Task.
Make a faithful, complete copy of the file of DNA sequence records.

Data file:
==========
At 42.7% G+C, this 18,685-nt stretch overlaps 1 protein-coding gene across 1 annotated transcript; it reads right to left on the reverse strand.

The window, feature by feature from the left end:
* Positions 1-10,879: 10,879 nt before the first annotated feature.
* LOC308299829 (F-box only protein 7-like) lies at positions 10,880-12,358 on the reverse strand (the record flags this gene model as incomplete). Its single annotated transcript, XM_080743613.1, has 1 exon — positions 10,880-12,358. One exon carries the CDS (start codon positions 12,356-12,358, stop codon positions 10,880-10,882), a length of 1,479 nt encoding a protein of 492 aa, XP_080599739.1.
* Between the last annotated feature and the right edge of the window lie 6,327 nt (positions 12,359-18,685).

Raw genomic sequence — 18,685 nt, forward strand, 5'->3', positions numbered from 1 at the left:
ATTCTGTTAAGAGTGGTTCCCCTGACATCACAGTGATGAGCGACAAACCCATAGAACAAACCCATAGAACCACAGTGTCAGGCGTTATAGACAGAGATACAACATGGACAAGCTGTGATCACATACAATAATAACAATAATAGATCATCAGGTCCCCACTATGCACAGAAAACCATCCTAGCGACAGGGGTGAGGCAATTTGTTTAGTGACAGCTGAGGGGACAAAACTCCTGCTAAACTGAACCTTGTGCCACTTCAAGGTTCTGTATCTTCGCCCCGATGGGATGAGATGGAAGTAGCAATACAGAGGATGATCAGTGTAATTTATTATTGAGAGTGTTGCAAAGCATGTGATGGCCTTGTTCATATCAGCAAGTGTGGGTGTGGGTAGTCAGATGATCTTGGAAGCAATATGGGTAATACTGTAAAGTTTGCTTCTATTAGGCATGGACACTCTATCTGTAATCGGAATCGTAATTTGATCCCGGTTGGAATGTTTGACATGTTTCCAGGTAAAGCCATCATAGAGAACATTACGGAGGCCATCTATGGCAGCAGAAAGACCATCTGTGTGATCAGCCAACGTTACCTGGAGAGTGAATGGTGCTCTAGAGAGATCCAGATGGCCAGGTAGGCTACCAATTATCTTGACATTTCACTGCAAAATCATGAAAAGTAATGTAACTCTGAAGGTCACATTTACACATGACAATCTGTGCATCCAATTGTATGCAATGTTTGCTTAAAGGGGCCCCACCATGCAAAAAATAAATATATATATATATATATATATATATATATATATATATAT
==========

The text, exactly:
At 42.7% G+C, this 18,685-nt stretch overlaps 1 protein-coding gene across 1 annotated transcript; it reads right to left on the reverse strand.

The window, feature by feature from the left end:
* Positions 1-10,879: 10,879 nt before the first annotated feature.
* LOC308299829 (F-box only protein 7-like) lies at positions 10,880-12,358 on the reverse strand (the record flags this gene model as incomplete). Its single annotated transcript, XM_080743613.1, has 1 exon — positions 10,880-12,358. One exon carries the CDS (start codon positions 12,356-12,358, stop codon positions 10,880-10,882), a length of 1,479 nt encoding a protein of 492 aa, XP_080599739.1.
* Between the last annotated feature and the right edge of the window lie 6,327 nt (positions 12,359-18,685).

Raw genomic sequence — 18,685 nt, forward strand, 5'->3', positions numbered from 1 at the left:
ATTCTGTTAAGAGTGGTTCCCCTGACATCACAGTGATGAGCGACAAACCCATAGAACAAACCCATAGAACCACAGTGTCAGGCGTTATAGACAGAGATACAACATGGACAAGCTGTGATCACATACAATAATAACAATAATAGATCATCAGGTCCCCACTATGCACAGAAAACCATCCTAGCGACAGGGGTGAGGCAATTTGTTTAGTGACAGCTGAGGGGACAAAACTCCTGCTAAACTGAACCTTGTGCCACTTCAAGGTTCTGTATCTTCGCCCCGATGGGATGAGATGGAAGTAGCAATACAGAGGATGATCAGTGTAATTTATTATTGAGAGTGTTGCAAAGCATGTGATGGCCTTGTTCATATCAGCAAGTGTGGGTGTGGGTAGTCAGATGATCTTGGAAGCAATATGGGTAATACTGTAAAGTTTGCTTCTATTAGGCATGGACACTCTATCTGTAATCGGAATCGTAATTTGATCCCGGTTGGAATGTTTGACATGTTTCCAGGTAAAGCCATCATAGAGAACATTACGGAGGCCATCTATGGCAGCAGAAAGACCATCTGTGTGATCAGCCAACGTTACCTGGAGAGTGAATGGTGCTCTAGAGAGATCCAGATGGCCAGGTAGGCTACCAATTATCTTGACATTTCACTGCAAAATCATGAAAAGTAATGTAACTCTGAAGGTCACATTTACACATGACAATCTGTGCATCCAATTGTATGCAATGTTTGCTTAAAGGGGCCCCACCATGCAAAAAATAAATATATATATATATATATATATATATATATATATATATAT